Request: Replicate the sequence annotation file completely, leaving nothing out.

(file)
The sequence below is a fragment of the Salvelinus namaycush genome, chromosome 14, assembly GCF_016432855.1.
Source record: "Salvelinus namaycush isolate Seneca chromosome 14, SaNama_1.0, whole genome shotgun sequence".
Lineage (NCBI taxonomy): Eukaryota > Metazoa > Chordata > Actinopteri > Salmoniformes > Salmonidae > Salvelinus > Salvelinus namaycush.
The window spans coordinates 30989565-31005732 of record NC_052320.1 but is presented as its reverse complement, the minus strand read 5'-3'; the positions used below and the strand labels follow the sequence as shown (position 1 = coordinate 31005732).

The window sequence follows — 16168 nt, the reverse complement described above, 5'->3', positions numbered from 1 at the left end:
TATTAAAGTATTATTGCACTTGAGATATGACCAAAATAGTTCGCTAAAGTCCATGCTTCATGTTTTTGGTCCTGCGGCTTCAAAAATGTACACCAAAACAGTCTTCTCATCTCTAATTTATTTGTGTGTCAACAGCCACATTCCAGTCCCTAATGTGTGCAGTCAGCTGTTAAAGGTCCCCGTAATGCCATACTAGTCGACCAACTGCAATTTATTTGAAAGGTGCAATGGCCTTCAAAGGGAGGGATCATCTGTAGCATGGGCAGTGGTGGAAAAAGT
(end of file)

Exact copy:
The sequence below is a fragment of the Salvelinus namaycush genome, chromosome 14, assembly GCF_016432855.1.
Source record: "Salvelinus namaycush isolate Seneca chromosome 14, SaNama_1.0, whole genome shotgun sequence".
Lineage (NCBI taxonomy): Eukaryota > Metazoa > Chordata > Actinopteri > Salmoniformes > Salmonidae > Salvelinus > Salvelinus namaycush.
The window spans coordinates 30989565-31005732 of record NC_052320.1 but is presented as its reverse complement, the minus strand read 5'-3'; the positions used below and the strand labels follow the sequence as shown (position 1 = coordinate 31005732).

The window sequence follows — 16168 nt, the reverse complement described above, 5'->3', positions numbered from 1 at the left end:
TATTAAAGTATTATTGCACTTGAGATATGACCAAAATAGTTCGCTAAAGTCCATGCTTCATGTTTTTGGTCCTGCGGCTTCAAAAATGTACACCAAAACAGTCTTCTCATCTCTAATTTATTTGTGTGTCAACAGCCACATTCCAGTCCCTAATGTGTGCAGTCAGCTGTTAAAGGTCCCCGTAATGCCATACTAGTCGACCAACTGCAATTTATTTGAAAGGTGCAATGGCCTTCAAAGGGAGGGATCATCTGTAGCATGGGCAGTGGTGGAAAAAGT